Examines a story of two kids who set out to tell their version of a school shooting that starts out as a simple class project and turns into something infinitely more devastating. While working on a movie about their revenge on school bullies, the lines between fiction and reality blur.
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This very clever mockumentary successfully takes the audience deep into the possible background of a high school massacre. It uses black comedy to examine bullying, popularity and the nature of madness while also avoiding the cliche of presenting the perpetrators as purely evil and somehow alien from the rest of us. 3.5 stars
High school..two young aspiring filmmakers who are bullied relentlessly by a group they refer to as 'the dirties' attempt to strike back cinematically only to find further derision. For one its the breaking point and his revenge fantasies run beyond the two's friendship. Great script and direction by newcomer Johnson that elevates it past many similar endeavours. Incredible homage style credit sequence post film.
I applaud the unique approach of turning what could have otherwise been "just another school shooting indie film" into a dark comedy. Matt is also the most nonchalant school shooter of all the different films about this subject. I'm not sure how I feel about the abrupt ending quite yet, but I did enjoy this.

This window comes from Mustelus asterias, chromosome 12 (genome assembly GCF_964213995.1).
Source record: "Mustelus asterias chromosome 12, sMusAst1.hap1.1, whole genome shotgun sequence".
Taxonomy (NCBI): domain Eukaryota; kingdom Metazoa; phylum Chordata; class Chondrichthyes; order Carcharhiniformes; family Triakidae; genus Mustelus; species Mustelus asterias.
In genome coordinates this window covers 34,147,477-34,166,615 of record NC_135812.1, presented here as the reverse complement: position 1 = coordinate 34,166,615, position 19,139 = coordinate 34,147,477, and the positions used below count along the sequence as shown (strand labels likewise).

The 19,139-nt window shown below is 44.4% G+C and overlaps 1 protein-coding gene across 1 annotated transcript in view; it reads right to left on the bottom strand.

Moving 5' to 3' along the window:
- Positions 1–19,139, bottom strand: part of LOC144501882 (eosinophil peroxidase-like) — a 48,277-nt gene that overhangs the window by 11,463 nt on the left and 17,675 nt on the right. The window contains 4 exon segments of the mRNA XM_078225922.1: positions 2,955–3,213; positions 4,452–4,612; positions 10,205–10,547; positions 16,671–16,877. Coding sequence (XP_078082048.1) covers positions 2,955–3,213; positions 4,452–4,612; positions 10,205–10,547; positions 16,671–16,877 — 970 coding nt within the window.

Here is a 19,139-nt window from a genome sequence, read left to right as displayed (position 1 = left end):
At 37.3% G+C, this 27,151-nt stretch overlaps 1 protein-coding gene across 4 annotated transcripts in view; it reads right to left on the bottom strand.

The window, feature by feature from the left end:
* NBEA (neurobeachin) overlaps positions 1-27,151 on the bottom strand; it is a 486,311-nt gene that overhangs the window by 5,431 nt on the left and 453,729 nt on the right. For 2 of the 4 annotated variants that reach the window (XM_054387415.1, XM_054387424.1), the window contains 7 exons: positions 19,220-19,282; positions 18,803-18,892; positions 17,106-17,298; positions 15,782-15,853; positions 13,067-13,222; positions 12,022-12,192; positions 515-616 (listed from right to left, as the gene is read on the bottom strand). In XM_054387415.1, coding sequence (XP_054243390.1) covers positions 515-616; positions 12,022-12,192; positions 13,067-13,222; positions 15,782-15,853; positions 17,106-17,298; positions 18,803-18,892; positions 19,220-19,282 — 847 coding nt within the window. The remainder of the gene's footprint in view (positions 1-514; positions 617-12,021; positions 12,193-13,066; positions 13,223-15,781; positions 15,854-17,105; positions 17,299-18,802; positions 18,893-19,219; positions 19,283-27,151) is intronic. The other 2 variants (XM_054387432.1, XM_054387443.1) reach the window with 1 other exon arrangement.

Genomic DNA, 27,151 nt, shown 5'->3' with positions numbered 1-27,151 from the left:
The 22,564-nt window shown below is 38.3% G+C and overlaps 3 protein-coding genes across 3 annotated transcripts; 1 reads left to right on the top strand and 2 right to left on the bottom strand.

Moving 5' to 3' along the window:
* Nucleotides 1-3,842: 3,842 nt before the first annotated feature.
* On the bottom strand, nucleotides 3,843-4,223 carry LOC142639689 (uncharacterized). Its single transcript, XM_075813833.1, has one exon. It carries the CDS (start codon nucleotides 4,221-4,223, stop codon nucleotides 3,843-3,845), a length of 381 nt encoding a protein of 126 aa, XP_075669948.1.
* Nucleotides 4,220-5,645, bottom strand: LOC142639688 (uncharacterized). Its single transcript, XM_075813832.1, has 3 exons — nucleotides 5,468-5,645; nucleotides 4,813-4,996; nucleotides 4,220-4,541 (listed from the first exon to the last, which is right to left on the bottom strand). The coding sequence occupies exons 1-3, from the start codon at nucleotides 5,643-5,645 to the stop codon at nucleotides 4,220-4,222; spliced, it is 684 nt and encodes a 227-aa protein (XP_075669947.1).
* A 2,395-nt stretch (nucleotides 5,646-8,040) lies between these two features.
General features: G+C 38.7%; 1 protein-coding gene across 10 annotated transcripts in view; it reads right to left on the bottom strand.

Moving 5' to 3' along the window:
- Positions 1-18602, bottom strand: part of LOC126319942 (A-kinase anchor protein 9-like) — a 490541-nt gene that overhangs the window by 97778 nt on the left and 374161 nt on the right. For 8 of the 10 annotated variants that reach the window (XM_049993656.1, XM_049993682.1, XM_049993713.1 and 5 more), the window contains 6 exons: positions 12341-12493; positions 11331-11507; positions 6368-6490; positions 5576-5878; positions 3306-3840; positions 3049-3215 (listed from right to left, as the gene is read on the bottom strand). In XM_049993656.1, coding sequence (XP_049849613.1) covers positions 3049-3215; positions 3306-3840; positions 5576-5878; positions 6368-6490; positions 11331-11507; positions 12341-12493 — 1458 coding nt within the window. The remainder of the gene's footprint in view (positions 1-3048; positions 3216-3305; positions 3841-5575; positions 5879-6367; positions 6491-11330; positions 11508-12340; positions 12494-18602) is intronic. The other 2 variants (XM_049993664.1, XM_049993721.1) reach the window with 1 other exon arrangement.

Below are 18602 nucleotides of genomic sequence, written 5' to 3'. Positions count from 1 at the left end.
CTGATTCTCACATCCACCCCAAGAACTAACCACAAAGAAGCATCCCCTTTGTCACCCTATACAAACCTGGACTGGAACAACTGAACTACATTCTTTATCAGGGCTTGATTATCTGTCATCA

It reminded me on Van Sant's Elephant, but that The Dirties makes you laugh couple of times, and that building of (eventhough expected, but still) suspense and story is really good. Tough and hard movie, but for lovers of indie movies, this is a must see.
if Kevin Smith said 'this is the most important film of the year' because it's a great example how you can make a small budget film with your friends on a relevant subject and make it work than he's right (and outdated). In every other sense it's a mediocre film, with unconvincing characters, wrong choice of actors (Owen being the only believable enough), and narrative derived like from a cliche newspaper article.